Utah senator plans bill to limit use of student fees


    Although controversial director Michael Moore’s speech has come and gone, many Utah Valley State College students are still feeling the effects of their student government’s decision to invite the speaker to the college last month.

    Even though many students supported the decision, several others said they were concerned about the source of the funds that paid for Moore’s visit: student activity fees.

    For the many students around the state who are concerned about the use of these fees, Sen. Howard Stephenson, R-Draper, is drafting a bill to limit how Utah’s colleges and universities use their student activity fees.

    UVSC student leaders invited Moore to speak at the college for a bill of $62,000 ($35,000 after ticket sales), a price that included his speaking fee, travel costs and security expenses.

    “Students have lodged their complaints about paying for issues they don’t support or about celebrations they don’t want to pay for,” he said.

    Although Stephenson made the request before the Moore incident, he said it would specifically address the use of the student fees for speakers.

    “The question is: ‘where do you draw the line?'” he said. “What are the parameters for choosing speakers?”

    Stephenson said he has received suggestions for the development of a “pay-to-play” concept that will make an activity fee optional for those who want to have an open ticket to all activities. Those students who do not pay the activity fee can pay for individual events if they choose, he said.

    Currently, each student pays $400 in activity fees at UVSC, which gives the student government a total of $300,000.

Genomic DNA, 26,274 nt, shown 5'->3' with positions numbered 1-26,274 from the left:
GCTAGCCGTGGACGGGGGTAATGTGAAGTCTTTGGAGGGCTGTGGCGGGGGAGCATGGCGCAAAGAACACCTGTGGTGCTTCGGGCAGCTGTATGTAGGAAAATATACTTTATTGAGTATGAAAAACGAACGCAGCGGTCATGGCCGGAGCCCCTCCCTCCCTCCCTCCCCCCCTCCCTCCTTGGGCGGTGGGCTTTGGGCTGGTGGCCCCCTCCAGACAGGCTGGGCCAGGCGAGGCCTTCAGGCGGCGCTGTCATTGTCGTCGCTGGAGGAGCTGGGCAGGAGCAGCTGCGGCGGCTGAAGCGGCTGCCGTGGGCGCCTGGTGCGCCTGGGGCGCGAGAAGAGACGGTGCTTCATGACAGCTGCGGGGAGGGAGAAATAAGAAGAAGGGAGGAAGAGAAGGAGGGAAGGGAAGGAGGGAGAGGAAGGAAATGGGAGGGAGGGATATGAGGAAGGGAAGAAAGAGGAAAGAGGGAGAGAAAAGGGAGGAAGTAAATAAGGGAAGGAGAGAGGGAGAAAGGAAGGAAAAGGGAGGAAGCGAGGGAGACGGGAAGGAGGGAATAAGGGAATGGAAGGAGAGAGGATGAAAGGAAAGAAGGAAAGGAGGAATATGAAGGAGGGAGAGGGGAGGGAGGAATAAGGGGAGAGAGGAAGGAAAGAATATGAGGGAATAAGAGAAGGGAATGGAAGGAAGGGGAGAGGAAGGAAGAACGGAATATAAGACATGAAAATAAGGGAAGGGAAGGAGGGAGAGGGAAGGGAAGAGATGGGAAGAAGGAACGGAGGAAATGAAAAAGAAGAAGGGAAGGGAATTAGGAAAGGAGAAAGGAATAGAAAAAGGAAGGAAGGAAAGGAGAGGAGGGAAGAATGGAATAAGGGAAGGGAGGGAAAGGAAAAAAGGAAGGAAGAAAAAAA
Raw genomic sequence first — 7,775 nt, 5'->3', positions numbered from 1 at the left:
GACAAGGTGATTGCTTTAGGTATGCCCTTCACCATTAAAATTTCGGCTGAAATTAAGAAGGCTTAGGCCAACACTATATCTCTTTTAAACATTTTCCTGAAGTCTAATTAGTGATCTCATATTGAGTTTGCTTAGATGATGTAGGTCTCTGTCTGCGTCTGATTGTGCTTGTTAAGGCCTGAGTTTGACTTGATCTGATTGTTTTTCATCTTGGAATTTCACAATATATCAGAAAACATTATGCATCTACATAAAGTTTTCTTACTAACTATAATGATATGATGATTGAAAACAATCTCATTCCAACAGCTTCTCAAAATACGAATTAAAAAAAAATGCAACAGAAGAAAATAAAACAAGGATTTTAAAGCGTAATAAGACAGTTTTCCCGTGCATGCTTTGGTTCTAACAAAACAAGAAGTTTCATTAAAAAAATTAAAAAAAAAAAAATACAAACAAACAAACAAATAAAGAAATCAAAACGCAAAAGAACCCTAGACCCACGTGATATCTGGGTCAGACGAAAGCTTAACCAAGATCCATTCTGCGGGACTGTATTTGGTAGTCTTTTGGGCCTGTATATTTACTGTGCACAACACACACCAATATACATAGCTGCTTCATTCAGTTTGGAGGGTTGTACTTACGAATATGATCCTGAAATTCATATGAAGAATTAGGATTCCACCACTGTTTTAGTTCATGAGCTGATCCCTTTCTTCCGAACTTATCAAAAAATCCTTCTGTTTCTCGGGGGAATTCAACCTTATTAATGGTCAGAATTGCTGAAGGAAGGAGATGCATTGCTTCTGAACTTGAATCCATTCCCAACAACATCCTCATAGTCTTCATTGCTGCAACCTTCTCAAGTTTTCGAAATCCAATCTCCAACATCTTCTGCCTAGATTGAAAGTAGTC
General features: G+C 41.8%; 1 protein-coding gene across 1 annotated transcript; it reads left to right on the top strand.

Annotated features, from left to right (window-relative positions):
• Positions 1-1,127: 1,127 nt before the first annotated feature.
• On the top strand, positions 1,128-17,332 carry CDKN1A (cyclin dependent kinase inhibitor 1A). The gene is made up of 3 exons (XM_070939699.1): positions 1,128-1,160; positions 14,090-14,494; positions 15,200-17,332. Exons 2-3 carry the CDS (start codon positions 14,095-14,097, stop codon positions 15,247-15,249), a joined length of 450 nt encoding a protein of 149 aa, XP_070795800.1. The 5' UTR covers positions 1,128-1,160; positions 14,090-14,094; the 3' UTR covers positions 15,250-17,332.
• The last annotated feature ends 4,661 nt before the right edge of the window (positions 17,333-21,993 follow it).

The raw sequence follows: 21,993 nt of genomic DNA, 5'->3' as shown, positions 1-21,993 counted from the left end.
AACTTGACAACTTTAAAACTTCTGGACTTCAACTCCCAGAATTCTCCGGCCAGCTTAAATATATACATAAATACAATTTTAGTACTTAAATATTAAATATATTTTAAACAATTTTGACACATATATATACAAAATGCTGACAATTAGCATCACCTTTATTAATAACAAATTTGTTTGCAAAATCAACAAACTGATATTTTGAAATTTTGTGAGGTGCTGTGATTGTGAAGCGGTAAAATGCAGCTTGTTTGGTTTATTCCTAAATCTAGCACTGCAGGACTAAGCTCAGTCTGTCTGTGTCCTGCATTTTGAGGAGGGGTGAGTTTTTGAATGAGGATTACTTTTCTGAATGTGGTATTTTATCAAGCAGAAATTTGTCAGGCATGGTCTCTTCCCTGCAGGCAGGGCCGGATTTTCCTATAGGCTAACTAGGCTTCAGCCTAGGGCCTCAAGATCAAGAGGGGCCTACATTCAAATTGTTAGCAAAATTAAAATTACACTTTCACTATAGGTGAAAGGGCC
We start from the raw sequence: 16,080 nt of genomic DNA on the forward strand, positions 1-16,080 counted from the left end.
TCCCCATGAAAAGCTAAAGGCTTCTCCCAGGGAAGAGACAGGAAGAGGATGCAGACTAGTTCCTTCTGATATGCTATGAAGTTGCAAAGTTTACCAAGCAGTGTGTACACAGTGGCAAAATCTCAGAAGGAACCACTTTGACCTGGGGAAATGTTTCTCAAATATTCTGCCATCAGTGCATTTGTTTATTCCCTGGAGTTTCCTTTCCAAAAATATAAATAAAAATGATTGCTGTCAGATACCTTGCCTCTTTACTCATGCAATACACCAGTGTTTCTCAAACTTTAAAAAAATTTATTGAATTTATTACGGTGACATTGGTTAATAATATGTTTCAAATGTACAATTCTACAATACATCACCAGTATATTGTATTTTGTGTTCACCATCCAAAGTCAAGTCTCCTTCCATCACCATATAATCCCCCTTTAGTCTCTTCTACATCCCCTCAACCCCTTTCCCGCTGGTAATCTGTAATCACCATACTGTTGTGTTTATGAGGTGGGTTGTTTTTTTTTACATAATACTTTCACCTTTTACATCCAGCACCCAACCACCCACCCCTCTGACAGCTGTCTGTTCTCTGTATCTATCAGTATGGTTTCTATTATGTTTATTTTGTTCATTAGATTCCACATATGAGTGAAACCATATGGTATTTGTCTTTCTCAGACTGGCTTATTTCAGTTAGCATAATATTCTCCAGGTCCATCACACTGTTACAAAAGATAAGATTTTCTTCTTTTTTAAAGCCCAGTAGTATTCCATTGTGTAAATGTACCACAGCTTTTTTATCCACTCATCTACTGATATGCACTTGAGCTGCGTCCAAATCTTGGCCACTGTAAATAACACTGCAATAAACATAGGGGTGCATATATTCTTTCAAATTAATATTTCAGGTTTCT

Even though Stephenson has received support for the bill from other legislators, he said a statewide requirement is one of the last things he wants to accomplish.

    “If students are able to have their say at the local level, then I don’t think the legislature should interject its own opinion,” he said.

    Jim Bassi, UVSC student body president who invited Moore to speak, agrees that the issue should be decided on an institutional basis. Although he isn’t fully aware of the specifics behind the bill, he doesn’t think there needs to be a change in how student fees are used, he said.

    Derek Hall, UVSC spokesperson, said although there has never been much concern over the issue in the past, he thinks there will be more discussion regarding how student fees are spent the next time student government leaders are elected.

    “We have a tradition of letting our students do it, and we believe that it is a good learning process for them,” he said. “They’ve been good stewards over their budget.”

    Currently, student fees are used for intramural sports, service projects, promotional events and student leadership speakers at the college.

    In the next month, Stephenson said he will continue to do research on the issue and to seek input from students before making a final decision.

    If he decides to propose the bill, it will be completed by the middle of January.

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